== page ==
Uplifting words for Kolij and QC alumni

Was Ambassador Keith “Tony” Marshall’s keynote address to fellow alumni merely a renewal challenge or a broad message for all individuals and societies, for all times, and for all seasons?

Not so long ago, when Barbados’ permanent representative to the United Nations, gave the keynote address at a reunion of the Harrison College and Queens College alumni in New York, he called it a little talk and gave it the title “ The Lost Spark “

The former Barclay’s Bank executive admitted that he had seen the description of keynote speaker many times, but never truly understood the responsibilities but after research, found out to his surprise that a keynote address was a central or determining principle in a speech or literary work… the note or key upon which a scale is based … a speech delivered at a political convention …

However, Ambassador Marshall said: “So the first declaration I have to make is that I am not making a political speech. So don’t expect anything like that.“ He then went further and refined his definition of a keynote address as one delivered at political or industrial conventions and academic conferences to set the underlying tone and summarize the core issue of the most important issues of the event.

Truth be told, Ambassador Marshall’s well researched presentation on the history and achievements of the alumni of two leading schools (his words); and his challenge to them not to falter or stumble again, may surely be considered by some not only political, but offering background to some of the core and important issues in Barbados today.

He alluded to the interest and value of benefactors.

“ Prior to 1733, when Harrison College was built, Thomas Harrison, a slave trader, and churchwarden of the Vestry of St Michael, suggested that part of his commission for the collection of taxes should be earmarked for the establishment of a charity school and that was how Harrison College was born. And as can be expected, it took its model from schools in England… “

He went on: “There were two types of scholars – foundation scholars – who received free education and others who paid a prescribed fee. It is fair to say that the school was primarily intended for poor whites and perhaps explains the reason for foundation scholars…  When I went there, there were about 500 students of which 400 were white and 100 were black.”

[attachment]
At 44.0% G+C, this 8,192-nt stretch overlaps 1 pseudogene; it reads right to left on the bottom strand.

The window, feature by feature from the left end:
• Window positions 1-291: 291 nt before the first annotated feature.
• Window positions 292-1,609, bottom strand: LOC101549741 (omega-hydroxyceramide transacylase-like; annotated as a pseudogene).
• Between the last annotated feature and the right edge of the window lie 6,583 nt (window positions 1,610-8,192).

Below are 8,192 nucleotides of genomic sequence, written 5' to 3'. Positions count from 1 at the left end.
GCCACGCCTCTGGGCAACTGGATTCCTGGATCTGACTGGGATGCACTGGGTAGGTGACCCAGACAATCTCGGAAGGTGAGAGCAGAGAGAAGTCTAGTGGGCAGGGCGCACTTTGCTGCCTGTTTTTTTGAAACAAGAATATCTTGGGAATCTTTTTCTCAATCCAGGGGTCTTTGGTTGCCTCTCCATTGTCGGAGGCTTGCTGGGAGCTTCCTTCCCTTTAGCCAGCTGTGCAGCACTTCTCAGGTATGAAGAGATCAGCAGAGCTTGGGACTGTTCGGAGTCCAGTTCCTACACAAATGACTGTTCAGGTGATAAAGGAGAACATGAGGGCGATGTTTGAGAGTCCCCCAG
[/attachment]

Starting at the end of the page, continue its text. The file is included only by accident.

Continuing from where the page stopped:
With respect to the history of Queen’s College, initially a neighbour of Harrison College, Marshall noted the school was formed as a result of a Commission that essentially recommended equality of education for women. He explained that when the school started, the student population ranged in age from three to nineteen. He also alluded to the benefit of shared resources and space involving the two schools.

“Many Queen’s College students completed sixth form studies in science, math, and Biology at Harrison College,” he recalled.

Ambassador Marshall explained how history permitted comparisons and offered guidance: “ I’ve taken time to look at the history of the two schools because of their rating, on the Barbados landscape, and also so because of Harrison College more so, was the leader in winning Barbados scholarships,  champions of athletics, football, cricket and even drill and shooting competitions of the cadet corps.”

“Queens College did similarly prior to the introduction of co-education. Despite the seemingly invincible dominance of these two schools, yet for years, no one could escape from observing the high quality ofesprit de corpsexuded by Combermere School students, and alumni and the warmth and gusto with which they sang, and still sing, their school song. I am saying that it shamed me and should also the alumni of both schools that there is an absence of that bond so evident whenever Combermerians get together… The Combermere spirit is worthy of emulation. Combermere is a school that stands out despite its paucity of Barbados scholars – I think it has one, and Prime Ministers, again it had one, and the absence of leadership captains in business and the commercial life of Bridgetown.”

“These observations have been brought to your attention in the hope that members –HC – QC alumni — will ponder these things in your heart and endeavour to let this effort of rekindling the joint alumni to lose its warmth, its goal and objectives through complacency, and reliance on the efforts of those who have gone before. Those who preceded us lit a torch, which shone brightly, but perhaps through our own fault, it has lost its brilliance and sustainability,” Marshall observed.

Source: (Walter Edey is a retired educator and author. Email: werus 2642@gmail.com)

One Response to Uplifting words for Kolij and QC alumni

  1. Tony Webster December 9, 2017 at 3:45 pm

    The future of our country, shall ever remain the task of nurturing and the inspiring of new leaders from amongst our general society. It also leaves us with the conundrum that such futures, remain in the hands of our current crop of leaders…and Lord help us should we ever get that wrong.

    The passing of the baton therefore remains a matter of paramount importance, just as being relevant and competitive in a rapidly-changing world, cannot be avoided.

    Thank you, K.H.L.M.

    Reply

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